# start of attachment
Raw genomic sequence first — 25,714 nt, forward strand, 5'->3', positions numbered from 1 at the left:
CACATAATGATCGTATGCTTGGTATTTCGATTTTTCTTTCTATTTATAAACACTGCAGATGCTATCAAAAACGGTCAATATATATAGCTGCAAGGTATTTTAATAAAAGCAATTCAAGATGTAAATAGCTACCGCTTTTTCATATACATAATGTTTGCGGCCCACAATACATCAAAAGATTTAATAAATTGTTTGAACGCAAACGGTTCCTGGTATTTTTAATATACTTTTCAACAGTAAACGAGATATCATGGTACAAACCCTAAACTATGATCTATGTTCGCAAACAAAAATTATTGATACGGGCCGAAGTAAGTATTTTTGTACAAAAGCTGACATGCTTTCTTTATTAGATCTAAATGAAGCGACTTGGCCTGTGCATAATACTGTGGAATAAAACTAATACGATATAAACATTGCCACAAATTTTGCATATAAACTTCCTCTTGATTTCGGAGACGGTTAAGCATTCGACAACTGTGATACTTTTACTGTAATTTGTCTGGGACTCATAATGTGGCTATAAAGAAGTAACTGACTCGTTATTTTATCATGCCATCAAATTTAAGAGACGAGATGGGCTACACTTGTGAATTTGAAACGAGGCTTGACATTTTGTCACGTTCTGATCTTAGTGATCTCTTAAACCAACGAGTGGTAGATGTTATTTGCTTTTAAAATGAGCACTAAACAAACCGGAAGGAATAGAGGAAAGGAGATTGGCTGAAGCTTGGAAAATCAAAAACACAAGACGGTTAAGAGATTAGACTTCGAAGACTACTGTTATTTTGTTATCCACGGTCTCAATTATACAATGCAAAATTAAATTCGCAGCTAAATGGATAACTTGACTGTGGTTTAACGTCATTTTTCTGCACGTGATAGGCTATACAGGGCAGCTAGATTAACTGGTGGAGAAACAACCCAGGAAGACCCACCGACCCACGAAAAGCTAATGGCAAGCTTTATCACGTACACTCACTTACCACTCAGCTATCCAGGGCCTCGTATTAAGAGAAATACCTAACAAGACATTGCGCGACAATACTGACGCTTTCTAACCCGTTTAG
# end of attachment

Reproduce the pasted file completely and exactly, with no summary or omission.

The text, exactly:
Raw genomic sequence first — 25,714 nt, forward strand, 5'->3', positions numbered from 1 at the left:
CACATAATGATCGTATGCTTGGTATTTCGATTTTTCTTTCTATTTATAAACACTGCAGATGCTATCAAAAACGGTCAATATATATAGCTGCAAGGTATTTTAATAAAAGCAATTCAAGATGTAAATAGCTACCGCTTTTTCATATACATAATGTTTGCGGCCCACAATACATCAAAAGATTTAATAAATTGTTTGAACGCAAACGGTTCCTGGTATTTTTAATATACTTTTCAACAGTAAACGAGATATCATGGTACAAACCCTAAACTATGATCTATGTTCGCAAACAAAAATTATTGATACGGGCCGAAGTAAGTATTTTTGTACAAAAGCTGACATGCTTTCTTTATTAGATCTAAATGAAGCGACTTGGCCTGTGCATAATACTGTGGAATAAAACTAATACGATATAAACATTGCCACAAATTTTGCATATAAACTTCCTCTTGATTTCGGAGACGGTTAAGCATTCGACAACTGTGATACTTTTACTGTAATTTGTCTGGGACTCATAATGTGGCTATAAAGAAGTAACTGACTCGTTATTTTATCATGCCATCAAATTTAAGAGACGAGATGGGCTACACTTGTGAATTTGAAACGAGGCTTGACATTTTGTCACGTTCTGATCTTAGTGATCTCTTAAACCAACGAGTGGTAGATGTTATTTGCTTTTAAAATGAGCACTAAACAAACCGGAAGGAATAGAGGAAAGGAGATTGGCTGAAGCTTGGAAAATCAAAAACACAAGACGGTTAAGAGATTAGACTTCGAAGACTACTGTTATTTTGTTATCCACGGTCTCAATTATACAATGCAAAATTAAATTCGCAGCTAAATGGATAACTTGACTGTGGTTTAACGTCATTTTTCTGCACGTGATAGGCTATACAGGGCAGCTAGATTAACTGGTGGAGAAACAACCCAGGAAGACCCACCGACCCACGAAAAGCTAATGGCAAGCTTTATCACGTACACTCACTTACCACTCAGCTATCCAGGGCCTCGTATTAAGAGAAATACCTAACAAGACATTGCGCGACAATACTGACGCTTTCTAACCCGTTTAG